Previous studies have shown that EF could induce liver injury and the production of IL-1β in the LPS-mediated susceptibility mouse model of IDILI. Icariside I is one of the main components of EF, so we evaluated whether Icariside I contributes to EF-induced idiosyncratic hepatotoxicity through enhancing NLRP3 inflammasome activation. Our data demonstrated that Icariside I could induce liver injury and promote the production of IL-1β in an LPS mouse model. MCC950, a specific inhibitor of NLRP3 inflammasome, was used to mimic the consequences of NLRP3 inflammasome knockdown in mice. The effect of Icariside I on liver damage is absent in the LPS-mediated mouse model pretreated with MCC950, and the results demonstrate that Icariside I could induce liver injury by promoting NLRP3 inflammasome activation in LPS-mediated susceptibility mouse model of IDILI. These results indicate that EF, Icariside I or its derivatives should be avoided in patients with ATP or nigericin-induced NLRP3 inflammasome activation-related diseases, which may be the risk factors for IDILI.

Conclusions

In conclusion, the study illustrated that Icariside I exacerbates NLRP3 inflammasome activation triggered by ATP and nigericin. mtROS is a crucial contributor to the enhancing effect of Icariside I on ATP- or nigericin-induced NLRP3 inflammasome activation. The in vivo data demonstrated that the combination of non-hepatotoxic doses of LPS and Icariside I causes the increase of ALT, AST, IL-1β and TNF-α production, hepatocyte necrosis in WT mice, but not in mice cotreated with LPS and MCC950. The data suggests that Icariside I could cause idiosyncratic liver injury and may be a risk factor and responsible for EF-induced liver injury.

Availability of data and materials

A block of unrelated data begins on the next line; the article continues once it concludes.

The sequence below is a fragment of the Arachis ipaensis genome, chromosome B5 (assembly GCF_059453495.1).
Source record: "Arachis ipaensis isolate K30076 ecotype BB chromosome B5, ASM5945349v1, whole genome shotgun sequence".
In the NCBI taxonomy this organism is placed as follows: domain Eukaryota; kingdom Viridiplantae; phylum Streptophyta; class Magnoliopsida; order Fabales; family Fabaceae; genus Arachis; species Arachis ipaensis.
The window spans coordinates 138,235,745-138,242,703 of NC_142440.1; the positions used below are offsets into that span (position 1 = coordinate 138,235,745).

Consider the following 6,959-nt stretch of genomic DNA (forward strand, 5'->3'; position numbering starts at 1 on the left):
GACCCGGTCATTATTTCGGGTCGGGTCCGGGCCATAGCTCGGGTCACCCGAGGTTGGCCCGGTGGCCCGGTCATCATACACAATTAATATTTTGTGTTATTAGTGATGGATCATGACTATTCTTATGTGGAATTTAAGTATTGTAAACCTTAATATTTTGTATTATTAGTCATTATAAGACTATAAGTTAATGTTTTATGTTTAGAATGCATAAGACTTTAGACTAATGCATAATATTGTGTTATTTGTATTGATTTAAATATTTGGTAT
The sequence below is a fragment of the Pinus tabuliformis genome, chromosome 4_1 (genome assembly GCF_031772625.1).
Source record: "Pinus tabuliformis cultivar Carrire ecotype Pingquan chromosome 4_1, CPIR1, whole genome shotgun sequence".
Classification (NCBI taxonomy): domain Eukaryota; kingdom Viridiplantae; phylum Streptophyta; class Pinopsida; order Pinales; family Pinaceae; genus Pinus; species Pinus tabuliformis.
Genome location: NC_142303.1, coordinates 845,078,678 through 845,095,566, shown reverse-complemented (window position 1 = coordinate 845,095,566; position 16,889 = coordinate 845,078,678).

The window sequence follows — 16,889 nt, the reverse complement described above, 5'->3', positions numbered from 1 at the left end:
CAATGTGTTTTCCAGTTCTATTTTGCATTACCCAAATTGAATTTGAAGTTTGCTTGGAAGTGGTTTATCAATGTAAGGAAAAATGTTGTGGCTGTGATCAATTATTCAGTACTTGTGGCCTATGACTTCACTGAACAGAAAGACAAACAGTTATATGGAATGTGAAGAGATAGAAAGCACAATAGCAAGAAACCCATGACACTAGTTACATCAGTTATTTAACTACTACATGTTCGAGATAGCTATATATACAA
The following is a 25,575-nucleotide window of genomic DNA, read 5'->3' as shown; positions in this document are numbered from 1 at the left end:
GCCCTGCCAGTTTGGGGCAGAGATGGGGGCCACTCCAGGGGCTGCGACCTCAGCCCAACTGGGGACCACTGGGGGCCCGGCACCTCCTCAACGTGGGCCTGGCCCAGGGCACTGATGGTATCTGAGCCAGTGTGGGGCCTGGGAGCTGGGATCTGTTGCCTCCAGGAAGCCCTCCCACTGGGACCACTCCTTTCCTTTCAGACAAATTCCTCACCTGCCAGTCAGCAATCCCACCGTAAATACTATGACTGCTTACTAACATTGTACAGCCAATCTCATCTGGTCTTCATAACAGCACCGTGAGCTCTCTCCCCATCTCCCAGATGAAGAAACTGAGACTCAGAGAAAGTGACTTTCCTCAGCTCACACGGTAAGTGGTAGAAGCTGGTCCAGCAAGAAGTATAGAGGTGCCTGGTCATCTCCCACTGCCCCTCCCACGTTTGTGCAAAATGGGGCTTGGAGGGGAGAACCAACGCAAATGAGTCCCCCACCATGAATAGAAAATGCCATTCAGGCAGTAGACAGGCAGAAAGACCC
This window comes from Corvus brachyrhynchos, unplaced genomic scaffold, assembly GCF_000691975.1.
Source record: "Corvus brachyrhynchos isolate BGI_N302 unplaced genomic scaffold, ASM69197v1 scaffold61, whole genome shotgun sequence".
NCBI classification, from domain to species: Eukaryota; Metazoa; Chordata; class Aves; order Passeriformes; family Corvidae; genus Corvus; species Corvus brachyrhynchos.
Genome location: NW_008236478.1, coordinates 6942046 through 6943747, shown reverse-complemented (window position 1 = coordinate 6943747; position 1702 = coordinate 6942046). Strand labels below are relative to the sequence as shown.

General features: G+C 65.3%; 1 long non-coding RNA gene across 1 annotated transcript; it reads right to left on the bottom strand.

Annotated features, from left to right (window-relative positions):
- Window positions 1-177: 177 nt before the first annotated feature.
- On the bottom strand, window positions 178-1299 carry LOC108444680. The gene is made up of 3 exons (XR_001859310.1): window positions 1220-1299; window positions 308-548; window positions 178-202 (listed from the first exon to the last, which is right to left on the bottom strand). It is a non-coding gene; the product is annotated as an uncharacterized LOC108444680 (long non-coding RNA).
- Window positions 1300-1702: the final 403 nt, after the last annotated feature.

Experimental data sets used and analysed during the current study as well as materials prepared are available from the corresponding author on reasonable request.

Abbreviations

EF:

Epimedii Folium

IDILI:

Idiosyncratic drug-induced liver injury

ATP:

Adenosine triphosphate

IL-1β:

Interleukin 1β

mtROS:

Mitochondrial reactive oxygen species

LPS:

Lipopolysaccharide

TNF-α:

Tumor necrosis factor-α

HDS:

Herbal and dietary supplements

TCM:

Traditional Chinese medicine

NLRP3:

The nucleotide binding domain and leucine-rich repeat (NLR) pyrin domain containing 3

ASC:

Apoptosis-associated speck-like protein containing CARD

caspase-1:

Cysteinyl aspartate-specific proteinase-1

PAMPs:

Pathogen-associated molecular patterns

DAMPs:

Danger-associated molecular patterns

poly (dA:dT):

Poly (deoxyadenylic-thymidylic) acid sodium salt

poly (I:C):

Polyinosinic: polycytidylic acid

DMSO:

Dimethyl sulfoxide

BMDMs:

Bone-marrow-derived macrophages

DMEM:

Dulbecco’s modified Eagle’s medium

FBS:

Fetal bovine serum

P/S:

Penicillin/streptomycin

M-CSF:

Murine macrophage colony-stimulating factor

ALT:

Alanine aminotransferase

AST:

Aspartate Transaminase

LDH:

Actate dehydrogenase

HBSS:

Hank’s balanced salt solution

H&E:

Histopathological staining with hematoxylin and eosin

TLRs:

Toll-like receptors

i.p.:

Intraperitoneally

MSU:

Monocrystalline sodium urate

ELISA:

Enzyme-linked immunosorbent assay

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Acknowledgments

We thank Tao Li (National Center of Biomedical Analysis) for providing Salmonella typhimurium.

Funding

This work has been supported by National Natural Science Foundation of China (81874368, 81630100, 82004057), Beijing Nova Program (Z181100006218001), National Science & Technology Major Project “Key New Drug Creation and Manufacturing Program” (2017ZX09301022, 2018ZX09101002–001-002).

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Authors